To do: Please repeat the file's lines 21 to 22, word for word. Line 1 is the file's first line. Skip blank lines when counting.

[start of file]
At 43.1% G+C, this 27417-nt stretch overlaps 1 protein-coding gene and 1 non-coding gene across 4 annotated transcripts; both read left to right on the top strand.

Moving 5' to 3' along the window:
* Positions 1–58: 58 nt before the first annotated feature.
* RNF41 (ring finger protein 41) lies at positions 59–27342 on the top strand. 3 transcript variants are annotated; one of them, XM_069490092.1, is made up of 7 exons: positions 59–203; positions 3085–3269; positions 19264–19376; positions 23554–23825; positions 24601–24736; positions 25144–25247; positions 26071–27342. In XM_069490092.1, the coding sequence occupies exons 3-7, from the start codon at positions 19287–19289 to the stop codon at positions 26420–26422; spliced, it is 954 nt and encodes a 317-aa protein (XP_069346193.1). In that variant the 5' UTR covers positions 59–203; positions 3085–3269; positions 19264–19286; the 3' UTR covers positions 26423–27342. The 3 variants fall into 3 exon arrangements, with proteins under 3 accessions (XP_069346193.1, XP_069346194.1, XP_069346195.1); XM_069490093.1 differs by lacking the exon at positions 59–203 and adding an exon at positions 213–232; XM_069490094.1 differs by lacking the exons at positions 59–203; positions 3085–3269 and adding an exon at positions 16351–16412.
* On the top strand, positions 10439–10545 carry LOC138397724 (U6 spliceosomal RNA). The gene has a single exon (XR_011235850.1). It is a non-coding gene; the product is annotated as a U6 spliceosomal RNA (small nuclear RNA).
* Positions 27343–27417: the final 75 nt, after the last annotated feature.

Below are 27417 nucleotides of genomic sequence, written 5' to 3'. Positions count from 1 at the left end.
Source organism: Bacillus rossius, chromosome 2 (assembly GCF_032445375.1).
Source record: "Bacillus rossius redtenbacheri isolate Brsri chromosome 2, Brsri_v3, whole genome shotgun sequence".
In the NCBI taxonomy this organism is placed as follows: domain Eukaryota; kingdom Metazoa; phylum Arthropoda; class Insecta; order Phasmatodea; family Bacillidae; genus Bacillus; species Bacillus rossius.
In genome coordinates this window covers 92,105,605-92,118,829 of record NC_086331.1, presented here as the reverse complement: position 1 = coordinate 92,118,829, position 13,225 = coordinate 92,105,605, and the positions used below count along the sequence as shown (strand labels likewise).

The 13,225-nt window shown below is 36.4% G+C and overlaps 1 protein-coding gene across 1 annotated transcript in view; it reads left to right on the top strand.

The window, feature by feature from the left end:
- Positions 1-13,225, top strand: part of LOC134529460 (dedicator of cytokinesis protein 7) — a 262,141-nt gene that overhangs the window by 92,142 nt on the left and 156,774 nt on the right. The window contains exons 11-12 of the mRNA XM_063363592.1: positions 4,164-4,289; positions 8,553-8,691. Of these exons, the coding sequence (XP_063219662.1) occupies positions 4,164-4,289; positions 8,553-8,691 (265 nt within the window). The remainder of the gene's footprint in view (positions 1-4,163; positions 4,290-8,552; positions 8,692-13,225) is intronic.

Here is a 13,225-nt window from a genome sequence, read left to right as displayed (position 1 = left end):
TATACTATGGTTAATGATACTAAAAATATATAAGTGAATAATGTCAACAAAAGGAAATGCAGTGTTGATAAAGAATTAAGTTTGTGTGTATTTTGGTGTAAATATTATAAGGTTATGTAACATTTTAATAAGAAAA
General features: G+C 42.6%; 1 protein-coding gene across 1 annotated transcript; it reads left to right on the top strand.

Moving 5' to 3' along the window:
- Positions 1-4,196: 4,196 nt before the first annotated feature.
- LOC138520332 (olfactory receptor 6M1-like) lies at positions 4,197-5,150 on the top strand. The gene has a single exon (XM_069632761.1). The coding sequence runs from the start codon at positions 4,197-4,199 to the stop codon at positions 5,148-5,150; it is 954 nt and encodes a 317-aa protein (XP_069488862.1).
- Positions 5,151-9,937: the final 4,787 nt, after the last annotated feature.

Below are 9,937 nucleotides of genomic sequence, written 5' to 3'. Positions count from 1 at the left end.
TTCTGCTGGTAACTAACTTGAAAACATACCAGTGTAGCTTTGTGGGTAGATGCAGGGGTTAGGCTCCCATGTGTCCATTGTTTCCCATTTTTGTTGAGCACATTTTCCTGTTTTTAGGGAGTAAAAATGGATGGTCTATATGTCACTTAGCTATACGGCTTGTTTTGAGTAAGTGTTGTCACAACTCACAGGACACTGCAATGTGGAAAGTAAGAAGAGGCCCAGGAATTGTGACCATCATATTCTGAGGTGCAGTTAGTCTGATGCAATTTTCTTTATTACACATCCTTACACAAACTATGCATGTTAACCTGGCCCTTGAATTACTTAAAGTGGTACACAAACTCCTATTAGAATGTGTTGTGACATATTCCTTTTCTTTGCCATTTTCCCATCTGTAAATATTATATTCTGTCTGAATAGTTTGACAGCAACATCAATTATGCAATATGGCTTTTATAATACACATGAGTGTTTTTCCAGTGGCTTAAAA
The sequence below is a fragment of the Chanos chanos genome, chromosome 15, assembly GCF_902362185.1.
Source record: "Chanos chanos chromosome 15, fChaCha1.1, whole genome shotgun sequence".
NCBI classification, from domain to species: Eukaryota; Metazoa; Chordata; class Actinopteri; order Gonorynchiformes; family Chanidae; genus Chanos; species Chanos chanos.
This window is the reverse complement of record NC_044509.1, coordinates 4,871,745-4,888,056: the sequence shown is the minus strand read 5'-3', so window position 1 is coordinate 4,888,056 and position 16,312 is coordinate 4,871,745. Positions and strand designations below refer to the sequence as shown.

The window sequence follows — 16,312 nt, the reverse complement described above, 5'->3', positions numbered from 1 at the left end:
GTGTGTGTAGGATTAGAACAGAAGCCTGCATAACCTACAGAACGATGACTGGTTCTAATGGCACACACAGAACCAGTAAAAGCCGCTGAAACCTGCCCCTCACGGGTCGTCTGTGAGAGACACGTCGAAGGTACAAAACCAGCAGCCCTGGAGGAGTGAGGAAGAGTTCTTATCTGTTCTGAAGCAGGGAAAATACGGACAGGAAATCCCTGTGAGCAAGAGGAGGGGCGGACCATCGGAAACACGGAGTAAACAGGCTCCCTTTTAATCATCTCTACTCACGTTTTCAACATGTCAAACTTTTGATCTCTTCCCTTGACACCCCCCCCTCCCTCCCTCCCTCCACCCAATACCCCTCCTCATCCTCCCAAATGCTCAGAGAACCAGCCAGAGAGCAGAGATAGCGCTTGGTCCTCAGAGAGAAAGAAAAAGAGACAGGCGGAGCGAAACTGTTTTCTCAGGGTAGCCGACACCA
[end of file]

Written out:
- Positions 5,151-9,937: the final 4,787 nt, after the last annotated feature.

Below are 9,937 nucleotides of genomic sequence, written 5' to 3'. Positions count from 1 at the left end.